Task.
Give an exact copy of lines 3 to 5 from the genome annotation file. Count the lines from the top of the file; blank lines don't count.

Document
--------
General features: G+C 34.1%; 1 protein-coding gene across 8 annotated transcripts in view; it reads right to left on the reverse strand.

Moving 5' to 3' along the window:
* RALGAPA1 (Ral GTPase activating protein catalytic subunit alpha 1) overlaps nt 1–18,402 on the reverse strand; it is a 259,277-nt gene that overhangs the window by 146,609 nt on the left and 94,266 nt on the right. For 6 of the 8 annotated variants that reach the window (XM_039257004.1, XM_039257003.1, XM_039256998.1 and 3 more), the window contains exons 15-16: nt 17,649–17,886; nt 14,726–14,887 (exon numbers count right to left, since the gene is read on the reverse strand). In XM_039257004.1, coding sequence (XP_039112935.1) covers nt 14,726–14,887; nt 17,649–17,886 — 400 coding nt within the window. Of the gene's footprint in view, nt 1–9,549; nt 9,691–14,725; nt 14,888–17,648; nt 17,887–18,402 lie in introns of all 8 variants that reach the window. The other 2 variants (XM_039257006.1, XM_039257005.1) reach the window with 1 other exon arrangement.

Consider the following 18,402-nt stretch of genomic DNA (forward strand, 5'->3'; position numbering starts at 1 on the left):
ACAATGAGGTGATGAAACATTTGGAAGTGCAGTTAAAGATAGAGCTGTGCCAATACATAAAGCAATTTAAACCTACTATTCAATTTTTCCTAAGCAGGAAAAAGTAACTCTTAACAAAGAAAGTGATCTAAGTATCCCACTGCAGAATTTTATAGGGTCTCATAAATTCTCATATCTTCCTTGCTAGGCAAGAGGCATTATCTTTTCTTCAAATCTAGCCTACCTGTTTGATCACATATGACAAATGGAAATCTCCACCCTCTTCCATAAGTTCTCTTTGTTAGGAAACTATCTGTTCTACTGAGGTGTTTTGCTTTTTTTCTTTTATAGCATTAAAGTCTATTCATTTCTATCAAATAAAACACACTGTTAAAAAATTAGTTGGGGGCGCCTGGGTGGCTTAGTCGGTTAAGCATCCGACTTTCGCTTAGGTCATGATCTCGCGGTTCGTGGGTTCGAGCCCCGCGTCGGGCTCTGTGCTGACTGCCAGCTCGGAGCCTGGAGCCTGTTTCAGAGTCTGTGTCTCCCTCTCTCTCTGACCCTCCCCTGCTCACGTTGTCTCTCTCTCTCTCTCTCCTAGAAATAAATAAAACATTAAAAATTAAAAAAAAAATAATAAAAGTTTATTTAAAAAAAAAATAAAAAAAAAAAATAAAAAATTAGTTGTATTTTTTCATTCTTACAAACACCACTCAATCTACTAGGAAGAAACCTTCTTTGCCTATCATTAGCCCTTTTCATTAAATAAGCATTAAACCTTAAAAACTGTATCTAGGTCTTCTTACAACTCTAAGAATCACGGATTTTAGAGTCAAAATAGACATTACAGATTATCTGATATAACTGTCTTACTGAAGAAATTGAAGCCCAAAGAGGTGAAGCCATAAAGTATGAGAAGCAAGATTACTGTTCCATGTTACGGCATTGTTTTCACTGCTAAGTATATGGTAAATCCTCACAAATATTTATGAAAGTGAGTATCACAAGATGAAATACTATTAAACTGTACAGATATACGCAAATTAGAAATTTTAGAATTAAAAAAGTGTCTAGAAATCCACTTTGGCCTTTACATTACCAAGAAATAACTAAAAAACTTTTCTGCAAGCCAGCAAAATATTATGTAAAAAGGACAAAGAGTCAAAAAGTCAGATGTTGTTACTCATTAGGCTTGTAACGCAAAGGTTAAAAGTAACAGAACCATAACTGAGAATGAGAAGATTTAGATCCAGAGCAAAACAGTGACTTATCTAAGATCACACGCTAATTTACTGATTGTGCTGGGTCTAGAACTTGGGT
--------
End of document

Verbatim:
* RALGAPA1 (Ral GTPase activating protein catalytic subunit alpha 1) overlaps nt 1–18,402 on the reverse strand; it is a 259,277-nt gene that overhangs the window by 146,609 nt on the left and 94,266 nt on the right. For 6 of the 8 annotated variants that reach the window (XM_039257004.1, XM_039257003.1, XM_039256998.1 and 3 more), the window contains exons 15-16: nt 17,649–17,886; nt 14,726–14,887 (exon numbers count right to left, since the gene is read on the reverse strand). In XM_039257004.1, coding sequence (XP_039112935.1) covers nt 14,726–14,887; nt 17,649–17,886 — 400 coding nt within the window. Of the gene's footprint in view, nt 1–9,549; nt 9,691–14,725; nt 14,888–17,648; nt 17,887–18,402 lie in introns of all 8 variants that reach the window. The other 2 variants (XM_039257006.1, XM_039257005.1) reach the window with 1 other exon arrangement.

Consider the following 18,402-nt stretch of genomic DNA (forward strand, 5'->3'; position numbering starts at 1 on the left):
ACAATGAGGTGATGAAACATTTGGAAGTGCAGTTAAAGATAGAGCTGTGCCAATACATAAAGCAATTTAAACCTACTATTCAATTTTTCCTAAGCAGGAAAAAGTAACTCTTAACAAAGAAAGTGATCTAAGTATCCCACTGCAGAATTTTATAGGGTCTCATAAATTCTCATATCTTCCTTGCTAGGCAAGAGGCATTATCTTTTCTTCAAATCTAGCCTACCTGTTTGATCACATATGACAAATGGAAATCTCCACCCTCTTCCATAAGTTCTCTTTGTTAGGAAACTATCTGTTCTACTGAGGTGTTTTGCTTTTTTTCTTTTATAGCATTAAAGTCTATTCATTTCTATCAAATAAAACACACTGTTAAAAAATTAGTTGGGGGCGCCTGGGTGGCTTAGTCGGTTAAGCATCCGACTTTCGCTTAGGTCATGATCTCGCGGTTCGTGGGTTCGAGCCCCGCGTCGGGCTCTGTGCTGACTGCCAGCTCGGAGCCTGGAGCCTGTTTCAGAGTCTGTGTCTCCCTCTCTCTCTGACCCTCCCCTGCTCACGTTGTCTCTCTCTCTCTCTCTCCTAGAAATAAATAAAACATTAAAAATTAAAAAAAAAATAATAAAAGTTTATTTAAAAAAAAAATAAAAAAAAAAAATAAAAAATTAGTTGTATTTTTTCATTCTTACAAACACCACTCAATCTACTAGGAAGAAACCTTCTTTGCCTATCATTAGCCCTTTTCATTAAATAAGCATTAAACCTTAAAAACTGTATCTAGGTCTTCTTACAACTCTAAGAATCACGGATTTTAGAGTCAAAATAGACATTACAGATTATCTGATATAACTGTCTTACTGAAGAAATTGAAGCCCAAAGAGGTGAAGCCATAAAGTATGAGAAGCAAGATTACTGTTCCATGTTACGGCATTGTTTTCACTGCTAAGTATATGGTAAATCCTCACAAATATTTATGAAAGTGAGTATCACAAGATGAAATACTATTAAACTGTACAGATATACGCAAATTAGAAATTTTAGAATTAAAAAAGTGTCTAGAAATCCACTTTGGCCTTTACATTACCAAGAAATAACTAAAAAACTTTTCTGCAAGCCAGCAAAATATTATGTAAAAAGGACAAAGAGTCAAAAAGTCAGATGTTGTTACTCATTAGGCTTGTAACGCAAAGGTTAAAAGTAACAGAACCATAACTGAGAATGAGAAGATTTAGATCCAGAGCAAAACAGTGACTTATCTAAGATCACACGCTAATTTACTGATTGTGCTGGGTCTAGAACTTGGGT